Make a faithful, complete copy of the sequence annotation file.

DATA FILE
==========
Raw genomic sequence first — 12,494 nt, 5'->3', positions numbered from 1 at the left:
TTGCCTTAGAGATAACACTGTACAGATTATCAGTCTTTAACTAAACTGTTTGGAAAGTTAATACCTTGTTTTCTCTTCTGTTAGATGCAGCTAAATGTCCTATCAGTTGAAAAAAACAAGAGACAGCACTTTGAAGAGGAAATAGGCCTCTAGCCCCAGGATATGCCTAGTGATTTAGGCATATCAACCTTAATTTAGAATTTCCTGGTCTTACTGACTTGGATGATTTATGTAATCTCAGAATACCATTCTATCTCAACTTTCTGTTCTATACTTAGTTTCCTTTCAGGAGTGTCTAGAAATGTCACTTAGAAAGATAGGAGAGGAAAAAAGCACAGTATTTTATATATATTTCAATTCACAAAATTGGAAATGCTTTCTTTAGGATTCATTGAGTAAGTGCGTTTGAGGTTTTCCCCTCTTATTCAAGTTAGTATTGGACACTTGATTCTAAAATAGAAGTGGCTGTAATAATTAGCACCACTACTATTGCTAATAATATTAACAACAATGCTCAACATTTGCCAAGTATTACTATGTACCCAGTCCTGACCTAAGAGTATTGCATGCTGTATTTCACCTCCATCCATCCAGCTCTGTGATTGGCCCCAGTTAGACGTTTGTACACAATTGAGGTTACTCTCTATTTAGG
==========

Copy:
Raw genomic sequence first — 12,494 nt, 5'->3', positions numbered from 1 at the left:
TTGCCTTAGAGATAACACTGTACAGATTATCAGTCTTTAACTAAACTGTTTGGAAAGTTAATACCTTGTTTTCTCTTCTGTTAGATGCAGCTAAATGTCCTATCAGTTGAAAAAAACAAGAGACAGCACTTTGAAGAGGAAATAGGCCTCTAGCCCCAGGATATGCCTAGTGATTTAGGCATATCAACCTTAATTTAGAATTTCCTGGTCTTACTGACTTGGATGATTTATGTAATCTCAGAATACCATTCTATCTCAACTTTCTGTTCTATACTTAGTTTCCTTTCAGGAGTGTCTAGAAATGTCACTTAGAAAGATAGGAGAGGAAAAAAGCACAGTATTTTATATATATTTCAATTCACAAAATTGGAAATGCTTTCTTTAGGATTCATTGAGTAAGTGCGTTTGAGGTTTTCCCCTCTTATTCAAGTTAGTATTGGACACTTGATTCTAAAATAGAAGTGGCTGTAATAATTAGCACCACTACTATTGCTAATAATATTAACAACAATGCTCAACATTTGCCAAGTATTACTATGTACCCAGTCCTGACCTAAGAGTATTGCATGCTGTATTTCACCTCCATCCATCCAGCTCTGTGATTGGCCCCAGTTAGACGTTTGTACACAATTGAGGTTACTCTCTATTTAGG